A Subpopulation of Rat Muscle Fibers Maintains an Assessable Excitation-Contraction Coupling Mechanism After Long-Standing Denervation Despite Lost Contractility

Authors:Squecco R1,2, Carraro U1,3,4, Kern H5, Pond A6, Adami N1,3, Biral D4, Vindigni V4, Boncompagni S1,6, Pietrangelo T1,6, Bosco G1,6, Fanò G1,6, Marini M1,7, Abruzzo P1,8, Germinario E1,9, Danieli-Betto D1,9, Protasi F1,7, Francini F1,2, Zampieri S1,4,10

Source: J Neuropathol Exp Neurol. 2009 Dec;68(12):1256-68.

Keywords: Excitation-contraction coupling, DHPR, RYR-1 Ca2+ channels, Gene expression, L-Type Ca2+ current,
Long-term denervation, Sarcotubular system


To define the time course and potential effects of electrical stimulation on permanently denervated muscle, we evaluated excitation-contraction coupling (ECC) of rat leg muscles during progression to long-term denervation by ultrastructural analysis, specific binding to dihydropyridine receptors, ryanodine receptor 1 (RYR-1), Ca channels and extrusion Ca pumps, gene transcription and translation of Ca-handling proteins, and in vitro mechanical properties and electrophysiological analyses of sarcolemmal passive properties and L-type Ca current (ICa) parameters. We found that in response to long-term denervation: 1) isolated muscle that is unable to twitch in vitro by electrical stimulation has very small myofibers but may show a slow caffeine contracture; 2) only roughly half of the muscle fibers with "voltage-dependent Ca channel activity" are able to contract; 3) the ECC mechanisms are still present and, in part, functional; 4)ECC-related gene expression is upregulated; and 5) at any time point, there are muscle fibers that are more resistant than others to denervation atrophy and disorganization of the ECC apparatus. These results support the hypothesis that prolonged "resting" [Ca] may drive progression of muscle atrophy to degeneration and that electrical stimulation-induced [Ca] modulation may mimic the lost nerve influence, playing a key role in modifying the gene expression of denervated muscle. Hence, these data provide a potential molecular explanation for the muscle recovery that occurs in response to rehabilitation strategies developed based on empirical clinical observations.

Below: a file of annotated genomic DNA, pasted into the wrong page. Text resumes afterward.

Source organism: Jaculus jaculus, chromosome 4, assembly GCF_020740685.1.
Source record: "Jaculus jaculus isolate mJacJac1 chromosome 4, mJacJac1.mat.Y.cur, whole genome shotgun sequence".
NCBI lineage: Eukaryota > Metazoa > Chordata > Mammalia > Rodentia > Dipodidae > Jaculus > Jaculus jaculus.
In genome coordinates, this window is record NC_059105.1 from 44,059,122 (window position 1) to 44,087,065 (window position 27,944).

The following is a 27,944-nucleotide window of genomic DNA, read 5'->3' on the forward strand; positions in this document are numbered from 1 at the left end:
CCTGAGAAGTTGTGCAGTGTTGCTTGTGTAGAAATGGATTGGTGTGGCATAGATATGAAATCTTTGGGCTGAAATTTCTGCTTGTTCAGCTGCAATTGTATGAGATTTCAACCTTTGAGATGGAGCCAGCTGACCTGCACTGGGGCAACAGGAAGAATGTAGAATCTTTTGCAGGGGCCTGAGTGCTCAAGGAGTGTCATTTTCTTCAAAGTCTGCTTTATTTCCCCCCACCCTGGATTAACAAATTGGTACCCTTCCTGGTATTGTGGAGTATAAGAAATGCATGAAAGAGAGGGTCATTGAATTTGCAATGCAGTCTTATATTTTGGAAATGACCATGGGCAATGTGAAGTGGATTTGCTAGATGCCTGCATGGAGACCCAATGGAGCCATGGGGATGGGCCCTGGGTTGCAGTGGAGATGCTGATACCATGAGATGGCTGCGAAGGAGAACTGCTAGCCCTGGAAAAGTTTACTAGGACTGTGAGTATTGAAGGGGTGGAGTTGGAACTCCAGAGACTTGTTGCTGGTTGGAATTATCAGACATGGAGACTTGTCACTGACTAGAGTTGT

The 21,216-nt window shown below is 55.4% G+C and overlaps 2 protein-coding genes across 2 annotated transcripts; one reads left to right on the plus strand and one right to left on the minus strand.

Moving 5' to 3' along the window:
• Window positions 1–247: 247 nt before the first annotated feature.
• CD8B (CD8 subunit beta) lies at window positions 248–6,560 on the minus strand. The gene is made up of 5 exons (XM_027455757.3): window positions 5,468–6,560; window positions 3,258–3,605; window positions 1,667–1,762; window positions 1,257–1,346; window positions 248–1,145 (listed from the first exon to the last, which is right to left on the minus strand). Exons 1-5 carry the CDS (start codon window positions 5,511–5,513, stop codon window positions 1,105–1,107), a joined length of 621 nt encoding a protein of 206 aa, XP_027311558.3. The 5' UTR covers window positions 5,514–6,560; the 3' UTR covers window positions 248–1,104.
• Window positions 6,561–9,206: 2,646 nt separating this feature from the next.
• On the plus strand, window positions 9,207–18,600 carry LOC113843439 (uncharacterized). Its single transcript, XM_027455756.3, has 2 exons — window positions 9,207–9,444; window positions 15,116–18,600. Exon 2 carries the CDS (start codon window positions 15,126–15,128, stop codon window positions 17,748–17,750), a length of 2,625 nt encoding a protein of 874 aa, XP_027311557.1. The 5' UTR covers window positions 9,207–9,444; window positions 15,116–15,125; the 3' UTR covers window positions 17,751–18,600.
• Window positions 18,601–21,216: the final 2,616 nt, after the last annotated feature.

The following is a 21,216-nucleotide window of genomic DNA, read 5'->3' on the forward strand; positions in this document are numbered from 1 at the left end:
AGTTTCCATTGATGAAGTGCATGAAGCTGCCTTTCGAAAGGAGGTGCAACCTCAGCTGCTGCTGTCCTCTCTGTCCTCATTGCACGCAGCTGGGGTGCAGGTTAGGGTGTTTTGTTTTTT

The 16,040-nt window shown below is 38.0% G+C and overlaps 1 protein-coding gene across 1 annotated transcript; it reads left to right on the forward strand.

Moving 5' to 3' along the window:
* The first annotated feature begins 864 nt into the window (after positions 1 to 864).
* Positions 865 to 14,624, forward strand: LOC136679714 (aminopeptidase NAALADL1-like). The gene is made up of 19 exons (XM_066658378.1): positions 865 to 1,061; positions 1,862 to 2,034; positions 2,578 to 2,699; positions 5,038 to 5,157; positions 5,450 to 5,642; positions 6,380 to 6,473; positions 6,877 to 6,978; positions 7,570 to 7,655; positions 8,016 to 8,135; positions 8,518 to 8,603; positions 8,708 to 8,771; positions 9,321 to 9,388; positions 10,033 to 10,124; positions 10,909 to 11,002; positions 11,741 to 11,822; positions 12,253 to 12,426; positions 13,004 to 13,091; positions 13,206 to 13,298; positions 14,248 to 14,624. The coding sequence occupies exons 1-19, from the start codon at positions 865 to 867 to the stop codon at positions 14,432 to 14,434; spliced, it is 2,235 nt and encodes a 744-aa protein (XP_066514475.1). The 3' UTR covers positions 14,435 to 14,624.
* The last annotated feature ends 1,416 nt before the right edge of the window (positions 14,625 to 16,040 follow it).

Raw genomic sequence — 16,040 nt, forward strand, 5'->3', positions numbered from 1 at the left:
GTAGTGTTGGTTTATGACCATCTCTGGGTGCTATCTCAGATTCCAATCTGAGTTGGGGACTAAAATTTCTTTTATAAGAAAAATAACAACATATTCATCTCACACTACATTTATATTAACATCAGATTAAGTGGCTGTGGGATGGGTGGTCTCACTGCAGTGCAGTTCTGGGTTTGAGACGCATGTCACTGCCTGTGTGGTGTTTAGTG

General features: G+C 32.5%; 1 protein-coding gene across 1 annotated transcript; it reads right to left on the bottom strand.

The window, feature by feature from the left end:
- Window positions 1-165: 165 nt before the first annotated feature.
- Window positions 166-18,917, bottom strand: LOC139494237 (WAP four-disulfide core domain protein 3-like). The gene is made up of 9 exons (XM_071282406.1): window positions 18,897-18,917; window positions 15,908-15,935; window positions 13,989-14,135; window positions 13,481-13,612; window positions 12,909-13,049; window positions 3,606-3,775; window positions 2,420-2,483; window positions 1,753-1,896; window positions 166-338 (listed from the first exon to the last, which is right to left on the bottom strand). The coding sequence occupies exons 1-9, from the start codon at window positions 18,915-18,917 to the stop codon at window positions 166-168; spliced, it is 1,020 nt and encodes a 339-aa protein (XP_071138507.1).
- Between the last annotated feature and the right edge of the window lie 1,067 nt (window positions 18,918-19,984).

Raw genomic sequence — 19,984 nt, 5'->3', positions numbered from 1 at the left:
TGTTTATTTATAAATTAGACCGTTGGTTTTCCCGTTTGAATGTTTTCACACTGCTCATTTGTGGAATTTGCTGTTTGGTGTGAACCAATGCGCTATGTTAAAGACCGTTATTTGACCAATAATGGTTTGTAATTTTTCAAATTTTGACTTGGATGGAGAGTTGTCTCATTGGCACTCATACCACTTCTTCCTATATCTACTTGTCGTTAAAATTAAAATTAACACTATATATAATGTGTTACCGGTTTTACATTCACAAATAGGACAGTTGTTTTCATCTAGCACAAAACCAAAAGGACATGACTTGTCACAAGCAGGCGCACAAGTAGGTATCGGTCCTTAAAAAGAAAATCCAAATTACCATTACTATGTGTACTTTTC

1 Interuniversitary Institute of Myology, Chieti
2 Department of Physiological Sciences, University of Florence, Florence
3 Lab. of Translational Myology of the University of Padova Interdepartmental Research Center of Myology, c/o Department of Biomedical Sciences, Padova
4 Italian C.N.R. Institute of Neuroscience, University
of Padova
5 Ludwig Boltzmann Institute of Electrostimulation and Physical Rehabilitation, Department of Physical Medicine, Wilhelminenspital, Vienna, Austria
6 Department of Basic Medical Sciences, School of Veterinary Medicine, Purdue University, West Lafayette, Indiana
7 Department of Basic and Applied Medical Sciences, CeSI-Centro Scienze dell’Invecchiamento, University G. d’Annunzio, Chieti
8 Department of Histology, Embryology and Applied Biology, University of Bologna, Bologna
9 Department of Anatomy and Physiology, University of Padova, Padova, Italy
10 Division of Rheumatology, Department of Clinical and Experimental Medicine, University of Padova, Padova, Italy